Our approach. We look at the big picture…not just the building. We take responsibility for our clients’ overall success. Otherwise, we’d just be one of the crowd, on our way to becoming a commodity. If clients view us as their partner, we’re able to bring our relationships to the table to influence success. At the end of the day, if one of our Life Science clients introduces a new treatment for cancer, and we’ve been an integral part of their team, we all succeed.
How would you describe yourself?
I’m not the kind of guy who can sit and gaze out the window and then come up with a brilliant idea. I have to work things out in my head…consider the options…talk things through. You won’t see me at the opera. I don’t go to plays…I’m more of a…well…physical, thrill-seeker type. I love skiing…driving cars…riding motorcycles and dirt bikes.
I don’t have a favorite book…but, my favorite movie is Young Frankenstein…does that say something about me? I love crowds…being around people…going out with friends on the weekend…camping with my family…sitting around the campfire, smoking a cigar.
Dave Jolin joins Commodore as our new Chief Financial Officer. He comes to Commodore from Gilbane Building Company, where he held the position of Vice President and Senior Regional Controller. In that capacity, Dave was responsible for the financial operation of Gilbane’s New England, Southeast, Florida and Southwest offices.
Dave joined Gilbane 16 years ago. He worked his way through the Operations, Support Operations and Financial Management functions of the organization. That experience gave Dave a deep and valuable understanding off all facets of construction management.
Dave graduated from Providence College with a degree in Accountancy. He earned his MBA from Bryant University – attending school at night. He remembers being in a Marketing class back in those days, when his pager went off announcing that his wife Suzanne was in labor, ready to deliver their first daughter, Maddie.
Now, Dave is excited to help guide our rapidly growing firm. He says, “Commodore’s growth is providing exciting opportunities for many people, including me. In all of my meetings with Commodore’s executive team, I felt the strong presence of integrity – something that is absolutely essential to me. Construction is a tough industry – and your word is all you have.”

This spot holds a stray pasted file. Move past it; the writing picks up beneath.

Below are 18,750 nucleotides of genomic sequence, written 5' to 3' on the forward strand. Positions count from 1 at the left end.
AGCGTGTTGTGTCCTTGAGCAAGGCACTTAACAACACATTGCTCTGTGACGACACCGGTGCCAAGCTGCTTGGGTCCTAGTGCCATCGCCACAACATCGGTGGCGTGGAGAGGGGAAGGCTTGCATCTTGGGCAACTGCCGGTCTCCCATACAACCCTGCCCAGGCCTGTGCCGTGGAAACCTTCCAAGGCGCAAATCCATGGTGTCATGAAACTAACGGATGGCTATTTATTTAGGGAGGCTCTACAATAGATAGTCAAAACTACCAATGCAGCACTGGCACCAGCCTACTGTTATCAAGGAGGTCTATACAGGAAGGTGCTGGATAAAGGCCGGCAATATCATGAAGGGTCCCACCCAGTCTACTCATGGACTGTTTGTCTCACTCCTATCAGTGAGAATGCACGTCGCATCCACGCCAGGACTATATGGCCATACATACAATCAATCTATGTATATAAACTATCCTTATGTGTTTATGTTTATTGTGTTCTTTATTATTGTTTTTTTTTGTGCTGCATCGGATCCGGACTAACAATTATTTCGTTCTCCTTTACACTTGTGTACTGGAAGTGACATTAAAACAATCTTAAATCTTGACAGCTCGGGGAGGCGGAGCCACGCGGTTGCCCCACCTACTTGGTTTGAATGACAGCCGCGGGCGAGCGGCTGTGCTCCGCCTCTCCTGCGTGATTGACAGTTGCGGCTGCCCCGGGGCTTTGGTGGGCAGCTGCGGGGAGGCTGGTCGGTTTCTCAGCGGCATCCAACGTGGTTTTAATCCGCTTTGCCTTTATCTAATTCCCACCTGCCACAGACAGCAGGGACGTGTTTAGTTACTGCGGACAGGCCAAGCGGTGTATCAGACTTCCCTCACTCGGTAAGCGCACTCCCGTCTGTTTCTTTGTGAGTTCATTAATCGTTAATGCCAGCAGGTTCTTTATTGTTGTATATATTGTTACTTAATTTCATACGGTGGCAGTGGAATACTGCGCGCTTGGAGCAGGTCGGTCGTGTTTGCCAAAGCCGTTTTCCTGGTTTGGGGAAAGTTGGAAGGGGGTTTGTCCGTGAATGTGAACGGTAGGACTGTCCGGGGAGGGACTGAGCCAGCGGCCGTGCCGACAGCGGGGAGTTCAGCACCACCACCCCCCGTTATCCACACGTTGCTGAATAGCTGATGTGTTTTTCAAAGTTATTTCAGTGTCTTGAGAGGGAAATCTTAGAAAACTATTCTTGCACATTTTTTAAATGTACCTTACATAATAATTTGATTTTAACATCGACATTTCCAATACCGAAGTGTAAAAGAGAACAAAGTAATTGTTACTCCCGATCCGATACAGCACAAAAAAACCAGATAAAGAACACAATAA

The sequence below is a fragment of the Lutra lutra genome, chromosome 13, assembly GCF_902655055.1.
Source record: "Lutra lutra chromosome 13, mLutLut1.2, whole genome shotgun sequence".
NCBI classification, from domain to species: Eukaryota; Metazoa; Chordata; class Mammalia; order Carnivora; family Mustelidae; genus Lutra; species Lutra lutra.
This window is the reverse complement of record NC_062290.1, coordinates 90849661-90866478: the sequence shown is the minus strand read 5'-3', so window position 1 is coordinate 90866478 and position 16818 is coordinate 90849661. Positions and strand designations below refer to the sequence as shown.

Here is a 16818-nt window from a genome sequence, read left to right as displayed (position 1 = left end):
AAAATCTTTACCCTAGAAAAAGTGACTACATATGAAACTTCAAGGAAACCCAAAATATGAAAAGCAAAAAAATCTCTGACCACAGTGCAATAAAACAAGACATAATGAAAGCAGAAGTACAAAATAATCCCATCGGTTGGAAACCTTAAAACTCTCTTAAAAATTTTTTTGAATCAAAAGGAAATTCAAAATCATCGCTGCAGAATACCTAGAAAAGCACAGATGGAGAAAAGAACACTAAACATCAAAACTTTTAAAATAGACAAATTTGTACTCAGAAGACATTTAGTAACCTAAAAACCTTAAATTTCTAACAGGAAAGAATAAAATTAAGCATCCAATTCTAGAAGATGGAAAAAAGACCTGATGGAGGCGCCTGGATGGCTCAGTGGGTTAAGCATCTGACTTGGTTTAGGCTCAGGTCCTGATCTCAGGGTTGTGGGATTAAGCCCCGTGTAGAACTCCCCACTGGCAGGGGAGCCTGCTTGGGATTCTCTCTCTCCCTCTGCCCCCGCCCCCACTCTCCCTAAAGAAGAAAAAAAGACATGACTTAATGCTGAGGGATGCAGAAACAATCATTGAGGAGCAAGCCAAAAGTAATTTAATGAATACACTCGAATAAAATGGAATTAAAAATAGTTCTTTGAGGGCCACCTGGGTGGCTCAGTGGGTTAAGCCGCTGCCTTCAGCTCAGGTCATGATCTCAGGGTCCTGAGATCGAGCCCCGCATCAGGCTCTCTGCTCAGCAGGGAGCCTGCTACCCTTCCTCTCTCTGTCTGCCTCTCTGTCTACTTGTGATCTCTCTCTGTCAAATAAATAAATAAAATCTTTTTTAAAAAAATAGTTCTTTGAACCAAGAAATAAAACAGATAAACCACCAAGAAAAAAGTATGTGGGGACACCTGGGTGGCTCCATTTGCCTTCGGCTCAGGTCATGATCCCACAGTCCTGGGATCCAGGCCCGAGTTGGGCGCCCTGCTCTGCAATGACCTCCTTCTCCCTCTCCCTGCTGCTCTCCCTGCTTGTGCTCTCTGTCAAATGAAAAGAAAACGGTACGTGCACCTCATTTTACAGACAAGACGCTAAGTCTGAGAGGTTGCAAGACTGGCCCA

Dave was born and raised in Rehoboth, MA. He lives there with his wife Suzanne and their four children. Dave describes his family as a collection of ships passing in the wind – with never a dull moment. He says, “It’s absolutely crazy…proms, socials, basketball, soccer, football, track. The sports seasons never end.”
When Dave isn’t working, he watches his kids play sports. He says, “I thoroughly enjoy watching them grow and succeed, each in their own way.”
Growing up, Lauren wanted to be a journalist, but when it came time for college, her father, a life-long entrepreneur, would only pay for Babson. Any place else, she was on her own. So she put journalism aside, graduated with a dual degree in organizational behavior and communications… without debt…and with a newfound taste for business.
Lauren joined Ford Motor Company right out of school. She became the first female field manager on the East Coast, before trading-in cars for a career in the nascent days of the computer graphics industry. Her small firm was gobbled up by DuPont, where she spent a few more years as a European market manager.
Done with the international commute, she joined Jack Morton, an IPG company focused on experiential brand communications for Fortune 500 companies. Eight years later, she joined the emerging brand practice at Continuum, an industrial design firm.
When Lauren met Joe Albanese, she wasn’t looking for a new career, but he made her an offer she couldn’t refuse…to help steer his new company, in an industry new to her, and with unlimited potential. Joe was looking for someone from outside the construction industry, with a fresh perspective. The time was right for a new challenge. In January, 2005, Lauren joined Commodore…
How is your experience at Commodore different from when you worked for a Fortune 100 company?
Big corporations invest big money in training. That’s great when you’re right out of school. I wasn’t steering the ship, that’s for sure. How could I? I didn’t know anything except what I’d read in books But the training I got at Ford was priceless. It set the trajectory for my career. Today, I’m a student of the construction industry, but now I have a reservoir of experience to draw from. It’s incredibly gratifying, both personally and professionally, to be involved in so many facets of an organization. My ideas, good or bad, can be measured in moments; results are immediate and they make a difference. It’s intense. There’s no anonymity. It’s accountability in the extreme.